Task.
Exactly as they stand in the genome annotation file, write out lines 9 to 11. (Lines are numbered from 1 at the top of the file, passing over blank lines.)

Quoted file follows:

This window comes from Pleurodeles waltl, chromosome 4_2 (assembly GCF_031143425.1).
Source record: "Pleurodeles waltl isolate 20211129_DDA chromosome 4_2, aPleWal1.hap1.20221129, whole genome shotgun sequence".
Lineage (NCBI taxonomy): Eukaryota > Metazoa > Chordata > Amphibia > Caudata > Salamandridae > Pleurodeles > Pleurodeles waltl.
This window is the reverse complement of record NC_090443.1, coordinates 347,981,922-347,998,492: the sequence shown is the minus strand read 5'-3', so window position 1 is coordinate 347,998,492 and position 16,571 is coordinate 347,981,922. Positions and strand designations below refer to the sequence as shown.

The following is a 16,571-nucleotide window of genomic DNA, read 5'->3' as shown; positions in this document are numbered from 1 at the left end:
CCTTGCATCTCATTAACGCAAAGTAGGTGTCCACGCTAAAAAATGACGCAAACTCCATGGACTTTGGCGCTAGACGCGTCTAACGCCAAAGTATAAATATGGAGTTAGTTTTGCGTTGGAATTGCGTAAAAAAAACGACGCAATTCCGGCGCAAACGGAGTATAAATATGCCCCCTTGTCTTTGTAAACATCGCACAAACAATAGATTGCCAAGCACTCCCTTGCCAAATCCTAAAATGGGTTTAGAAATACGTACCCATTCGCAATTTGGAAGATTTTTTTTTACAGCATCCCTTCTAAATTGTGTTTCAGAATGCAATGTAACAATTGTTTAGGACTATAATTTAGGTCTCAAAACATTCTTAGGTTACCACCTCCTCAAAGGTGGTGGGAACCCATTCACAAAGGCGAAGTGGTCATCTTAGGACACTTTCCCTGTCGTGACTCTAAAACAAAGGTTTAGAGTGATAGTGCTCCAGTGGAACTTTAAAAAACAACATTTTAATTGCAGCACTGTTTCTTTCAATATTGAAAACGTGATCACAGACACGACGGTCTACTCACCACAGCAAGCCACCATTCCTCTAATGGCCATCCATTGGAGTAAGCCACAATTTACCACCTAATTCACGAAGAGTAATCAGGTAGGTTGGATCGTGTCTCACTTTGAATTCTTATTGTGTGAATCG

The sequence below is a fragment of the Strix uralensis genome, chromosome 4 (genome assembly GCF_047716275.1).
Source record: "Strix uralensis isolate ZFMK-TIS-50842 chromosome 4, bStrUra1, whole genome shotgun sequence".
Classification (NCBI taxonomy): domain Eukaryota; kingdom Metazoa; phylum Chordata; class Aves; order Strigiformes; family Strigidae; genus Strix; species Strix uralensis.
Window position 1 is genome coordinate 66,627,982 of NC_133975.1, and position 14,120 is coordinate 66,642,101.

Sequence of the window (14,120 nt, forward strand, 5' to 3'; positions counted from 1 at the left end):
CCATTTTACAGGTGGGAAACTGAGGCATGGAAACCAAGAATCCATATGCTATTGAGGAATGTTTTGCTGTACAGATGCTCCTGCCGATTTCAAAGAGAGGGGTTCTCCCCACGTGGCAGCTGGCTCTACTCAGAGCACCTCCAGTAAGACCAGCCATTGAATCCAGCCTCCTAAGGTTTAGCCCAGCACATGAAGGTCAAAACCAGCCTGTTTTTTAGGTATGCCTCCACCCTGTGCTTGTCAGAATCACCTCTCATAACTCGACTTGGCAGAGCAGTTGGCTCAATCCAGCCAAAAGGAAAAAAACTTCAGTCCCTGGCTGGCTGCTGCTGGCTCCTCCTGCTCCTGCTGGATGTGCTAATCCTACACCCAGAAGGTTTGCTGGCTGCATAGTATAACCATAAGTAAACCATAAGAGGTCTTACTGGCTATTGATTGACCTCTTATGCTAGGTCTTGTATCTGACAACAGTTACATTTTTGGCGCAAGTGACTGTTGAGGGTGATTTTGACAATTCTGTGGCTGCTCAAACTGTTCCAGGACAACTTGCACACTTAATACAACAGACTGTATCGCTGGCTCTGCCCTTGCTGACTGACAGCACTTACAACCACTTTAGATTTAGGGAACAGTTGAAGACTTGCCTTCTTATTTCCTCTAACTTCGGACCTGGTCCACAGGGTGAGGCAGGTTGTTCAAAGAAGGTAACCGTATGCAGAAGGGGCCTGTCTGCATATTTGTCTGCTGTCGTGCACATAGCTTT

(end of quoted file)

Classification (NCBI taxonomy): domain Eukaryota; kingdom Metazoa; phylum Chordata; class Aves; order Strigiformes; family Strigidae; genus Strix; species Strix uralensis.
Window position 1 is genome coordinate 66,627,982 of NC_133975.1, and position 14,120 is coordinate 66,642,101.

Sequence of the window (14,120 nt, forward strand, 5' to 3'; positions counted from 1 at the left end):